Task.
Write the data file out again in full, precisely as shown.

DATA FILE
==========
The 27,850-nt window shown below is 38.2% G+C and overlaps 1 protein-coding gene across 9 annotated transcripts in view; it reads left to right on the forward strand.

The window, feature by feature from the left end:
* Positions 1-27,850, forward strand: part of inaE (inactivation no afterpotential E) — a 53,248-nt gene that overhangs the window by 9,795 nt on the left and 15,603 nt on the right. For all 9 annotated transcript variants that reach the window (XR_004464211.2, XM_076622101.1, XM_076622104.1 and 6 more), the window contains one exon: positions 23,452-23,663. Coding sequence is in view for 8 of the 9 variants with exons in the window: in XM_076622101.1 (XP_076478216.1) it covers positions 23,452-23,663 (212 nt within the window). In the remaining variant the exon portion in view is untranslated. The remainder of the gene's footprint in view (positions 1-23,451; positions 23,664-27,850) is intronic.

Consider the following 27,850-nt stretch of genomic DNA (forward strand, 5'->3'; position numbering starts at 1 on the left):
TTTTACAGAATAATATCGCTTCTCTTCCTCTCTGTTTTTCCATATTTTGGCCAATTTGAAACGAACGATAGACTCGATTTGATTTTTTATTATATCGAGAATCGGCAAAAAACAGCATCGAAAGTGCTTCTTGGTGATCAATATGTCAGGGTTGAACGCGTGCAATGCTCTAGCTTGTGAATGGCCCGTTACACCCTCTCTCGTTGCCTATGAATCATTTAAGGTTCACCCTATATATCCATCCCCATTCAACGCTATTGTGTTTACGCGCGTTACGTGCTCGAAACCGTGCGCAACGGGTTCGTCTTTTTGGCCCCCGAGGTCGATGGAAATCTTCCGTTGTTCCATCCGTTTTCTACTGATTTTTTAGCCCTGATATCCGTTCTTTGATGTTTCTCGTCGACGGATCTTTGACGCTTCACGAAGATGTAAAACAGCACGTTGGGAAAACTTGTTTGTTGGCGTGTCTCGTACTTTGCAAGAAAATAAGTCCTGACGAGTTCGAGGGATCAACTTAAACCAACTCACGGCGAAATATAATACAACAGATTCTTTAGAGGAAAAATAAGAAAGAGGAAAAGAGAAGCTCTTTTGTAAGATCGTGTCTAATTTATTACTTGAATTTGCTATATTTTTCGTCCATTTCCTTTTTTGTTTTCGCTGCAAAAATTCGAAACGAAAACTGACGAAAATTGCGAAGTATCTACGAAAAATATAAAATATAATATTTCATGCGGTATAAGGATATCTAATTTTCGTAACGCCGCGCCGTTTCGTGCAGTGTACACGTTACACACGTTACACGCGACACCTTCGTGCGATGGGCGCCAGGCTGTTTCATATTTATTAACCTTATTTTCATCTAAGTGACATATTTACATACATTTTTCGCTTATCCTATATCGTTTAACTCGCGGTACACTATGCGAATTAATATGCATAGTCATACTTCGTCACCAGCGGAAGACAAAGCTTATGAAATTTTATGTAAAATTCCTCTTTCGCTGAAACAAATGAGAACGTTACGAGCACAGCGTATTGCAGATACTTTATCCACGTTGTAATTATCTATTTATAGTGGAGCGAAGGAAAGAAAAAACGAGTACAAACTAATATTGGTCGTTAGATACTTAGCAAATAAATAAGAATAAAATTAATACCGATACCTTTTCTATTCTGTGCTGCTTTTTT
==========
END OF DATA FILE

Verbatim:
The 27,850-nt window shown below is 38.2% G+C and overlaps 1 protein-coding gene across 9 annotated transcripts in view; it reads left to right on the forward strand.

The window, feature by feature from the left end:
* Positions 1-27,850, forward strand: part of inaE (inactivation no afterpotential E) — a 53,248-nt gene that overhangs the window by 9,795 nt on the left and 15,603 nt on the right. For all 9 annotated transcript variants that reach the window (XR_004464211.2, XM_076622101.1, XM_076622104.1 and 6 more), the window contains one exon: positions 23,452-23,663. Coding sequence is in view for 8 of the 9 variants with exons in the window: in XM_076622101.1 (XP_076478216.1) it covers positions 23,452-23,663 (212 nt within the window). In the remaining variant the exon portion in view is untranslated. The remainder of the gene's footprint in view (positions 1-23,451; positions 23,664-27,850) is intronic.

Consider the following 27,850-nt stretch of genomic DNA (forward strand, 5'->3'; position numbering starts at 1 on the left):
TTTTACAGAATAATATCGCTTCTCTTCCTCTCTGTTTTTCCATATTTTGGCCAATTTGAAACGAACGATAGACTCGATTTGATTTTTTATTATATCGAGAATCGGCAAAAAACAGCATCGAAAGTGCTTCTTGGTGATCAATATGTCAGGGTTGAACGCGTGCAATGCTCTAGCTTGTGAATGGCCCGTTACACCCTCTCTCGTTGCCTATGAATCATTTAAGGTTCACCCTATATATCCATCCCCATTCAACGCTATTGTGTTTACGCGCGTTACGTGCTCGAAACCGTGCGCAACGGGTTCGTCTTTTTGGCCCCCGAGGTCGATGGAAATCTTCCGTTGTTCCATCCGTTTTCTACTGATTTTTTAGCCCTGATATCCGTTCTTTGATGTTTCTCGTCGACGGATCTTTGACGCTTCACGAAGATGTAAAACAGCACGTTGGGAAAACTTGTTTGTTGGCGTGTCTCGTACTTTGCAAGAAAATAAGTCCTGACGAGTTCGAGGGATCAACTTAAACCAACTCACGGCGAAATATAATACAACAGATTCTTTAGAGGAAAAATAAGAAAGAGGAAAAGAGAAGCTCTTTTGTAAGATCGTGTCTAATTTATTACTTGAATTTGCTATATTTTTCGTCCATTTCCTTTTTTGTTTTCGCTGCAAAAATTCGAAACGAAAACTGACGAAAATTGCGAAGTATCTACGAAAAATATAAAATATAATATTTCATGCGGTATAAGGATATCTAATTTTCGTAACGCCGCGCCGTTTCGTGCAGTGTACACGTTACACACGTTACACGCGACACCTTCGTGCGATGGGCGCCAGGCTGTTTCATATTTATTAACCTTATTTTCATCTAAGTGACATATTTACATACATTTTTCGCTTATCCTATATCGTTTAACTCGCGGTACACTATGCGAATTAATATGCATAGTCATACTTCGTCACCAGCGGAAGACAAAGCTTATGAAATTTTATGTAAAATTCCTCTTTCGCTGAAACAAATGAGAACGTTACGAGCACAGCGTATTGCAGATACTTTATCCACGTTGTAATTATCTATTTATAGTGGAGCGAAGGAAAGAAAAAACGAGTACAAACTAATATTGGTCGTTAGATACTTAGCAAATAAATAAGAATAAAATTAATACCGATACCTTTTCTATTCTGTGCTGCTTTTTT